When patients come to Penn for a kidney transplant evaluation, the team performs an extensive evaluation of their kidney disease and general health to determine if transplant is a possible treatment option. The evaluation is usually completed in one day, although additional consultation or testing may be required.
Read the patient selection criteria for kidney transplantation.
Once the kidney transplant evaluation is scheduled, every patient receives a packet of information in the mail to help them prepare for the appointment. If the appointment was recently scheduled for a date in the near future, the documents can be downloaded, completed, and returned to the office where the appointment is taking place.
Review this form to determine your community network--the ones you can call on for help.
What To Expect
During the evaluation visit, patients and their families meet with members of the transplant team including a transplant nurse coordinator and receive detailed information about transplant preparation, health management during the waiting period, anti-rejection medications and an overview of the transplant process. Patients see a transplant nephrologist, a doctor who specializes in kidney diseases, and sometimes a transplant surgeon to discuss their medical history, receive a physical examination, and to describe the different types of kidneys that are available for transplantation.
Patients are encouraged to consider living kidney donor transplantation since it offers the best chance of success and survival.
In addition, patients will talk with a financial coordinator to ensure they have adequate insurance coverage for the procedure and medications. Other members of the kidney transplant team including the social worker and nutritionist may meet with patients and their families as well.
Tests and procedures performed during the evaluation include:
- Blood tests
- Tissue-typing tests, performed as part of the blood tests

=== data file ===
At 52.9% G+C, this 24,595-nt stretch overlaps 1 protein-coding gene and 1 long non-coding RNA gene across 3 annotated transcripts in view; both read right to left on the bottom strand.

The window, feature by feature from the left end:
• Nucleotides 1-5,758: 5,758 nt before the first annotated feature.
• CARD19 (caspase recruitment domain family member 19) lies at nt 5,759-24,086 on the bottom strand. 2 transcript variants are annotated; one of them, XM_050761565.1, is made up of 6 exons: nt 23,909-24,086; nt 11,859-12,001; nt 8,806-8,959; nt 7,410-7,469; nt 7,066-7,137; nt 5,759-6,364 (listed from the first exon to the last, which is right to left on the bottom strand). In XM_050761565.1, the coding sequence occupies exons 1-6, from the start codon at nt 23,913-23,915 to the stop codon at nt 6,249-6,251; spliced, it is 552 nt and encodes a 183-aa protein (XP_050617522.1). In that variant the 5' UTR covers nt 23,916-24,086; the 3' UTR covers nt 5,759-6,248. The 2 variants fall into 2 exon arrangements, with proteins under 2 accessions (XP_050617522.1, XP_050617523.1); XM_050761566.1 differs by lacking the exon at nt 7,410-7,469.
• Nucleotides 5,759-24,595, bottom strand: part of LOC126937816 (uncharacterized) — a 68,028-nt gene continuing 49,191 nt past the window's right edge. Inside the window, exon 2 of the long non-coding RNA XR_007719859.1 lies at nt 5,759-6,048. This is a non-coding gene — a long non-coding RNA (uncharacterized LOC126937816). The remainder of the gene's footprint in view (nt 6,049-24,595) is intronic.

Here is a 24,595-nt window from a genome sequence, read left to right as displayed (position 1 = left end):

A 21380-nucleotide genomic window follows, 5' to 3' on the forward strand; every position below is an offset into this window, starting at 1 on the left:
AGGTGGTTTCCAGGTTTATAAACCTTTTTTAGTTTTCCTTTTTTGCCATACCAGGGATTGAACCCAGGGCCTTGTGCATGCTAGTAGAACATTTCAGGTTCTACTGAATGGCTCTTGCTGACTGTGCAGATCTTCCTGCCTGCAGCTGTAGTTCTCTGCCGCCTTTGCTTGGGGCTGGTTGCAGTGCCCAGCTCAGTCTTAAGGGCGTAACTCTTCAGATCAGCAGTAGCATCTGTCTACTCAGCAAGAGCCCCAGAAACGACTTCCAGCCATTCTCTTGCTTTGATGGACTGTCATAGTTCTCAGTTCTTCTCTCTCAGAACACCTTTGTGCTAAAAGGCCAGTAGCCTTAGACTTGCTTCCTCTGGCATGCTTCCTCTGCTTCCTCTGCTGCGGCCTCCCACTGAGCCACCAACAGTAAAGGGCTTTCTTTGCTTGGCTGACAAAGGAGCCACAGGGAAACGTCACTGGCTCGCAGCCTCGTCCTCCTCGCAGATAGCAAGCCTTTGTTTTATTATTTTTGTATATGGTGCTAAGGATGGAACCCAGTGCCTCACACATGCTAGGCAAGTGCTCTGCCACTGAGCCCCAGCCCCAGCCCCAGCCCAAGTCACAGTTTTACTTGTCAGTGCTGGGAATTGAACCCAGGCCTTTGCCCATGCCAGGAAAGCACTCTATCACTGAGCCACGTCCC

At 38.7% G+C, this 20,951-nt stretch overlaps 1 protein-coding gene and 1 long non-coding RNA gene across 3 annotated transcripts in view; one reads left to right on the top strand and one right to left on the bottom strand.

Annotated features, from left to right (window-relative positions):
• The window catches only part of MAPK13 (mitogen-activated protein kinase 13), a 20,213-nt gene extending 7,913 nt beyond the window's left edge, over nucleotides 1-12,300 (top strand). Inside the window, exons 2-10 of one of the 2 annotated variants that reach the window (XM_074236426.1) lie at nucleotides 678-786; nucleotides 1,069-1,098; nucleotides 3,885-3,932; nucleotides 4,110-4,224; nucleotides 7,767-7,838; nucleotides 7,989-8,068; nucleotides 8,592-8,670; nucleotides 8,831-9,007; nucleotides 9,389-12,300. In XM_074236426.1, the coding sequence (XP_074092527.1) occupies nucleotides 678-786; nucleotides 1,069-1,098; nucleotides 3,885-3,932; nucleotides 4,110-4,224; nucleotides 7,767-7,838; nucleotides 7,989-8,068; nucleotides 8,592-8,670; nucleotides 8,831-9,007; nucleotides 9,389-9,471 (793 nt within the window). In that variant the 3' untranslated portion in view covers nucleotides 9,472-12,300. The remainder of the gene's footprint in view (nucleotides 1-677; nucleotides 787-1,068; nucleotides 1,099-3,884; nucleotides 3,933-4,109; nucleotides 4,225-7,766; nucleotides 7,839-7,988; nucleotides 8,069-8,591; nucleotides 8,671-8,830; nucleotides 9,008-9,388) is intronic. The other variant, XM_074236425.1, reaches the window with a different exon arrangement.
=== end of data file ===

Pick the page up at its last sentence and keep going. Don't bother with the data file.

- General lab screening for evidence of hepatitis or other viral disease
- PSA (prostate specific antigen) for men over the age of 50
- EKG (electrocardiogram) If not recently performed elsewhere
- Chest X-ray If not recently performed elsewhere
Depending on age and gender, additional tests may be required.
The kidney transplant team meets weekly to determine whether kidney transplant is the best treatment option for every patient evaluated. A member of the transplant team then contacts the patients with the results of this discussion. If the kidney transplant team decides that transplant is the best option and patients agree, patients are "listed for transplant."
Kidney Transplant for HIV Patients
The Penn Transplant Institute is a leader in providing kidney transplants for HIV patients. Patient and graft survival rates for HIV patients are similar to those of other high-risk populations. As part of the in-depth kidney transplant evaluation process, patients receive a consultation with a Penn Medicine infectious disease specialist. To initiate the evaluation process, patients HIV must be well controlled for at least three months. Patients should also be receiving HIV medications and have a CD4 count greater than 200.
Read the New England Journal of Medicine's report on kidney transplantation and HIV-infected individuals.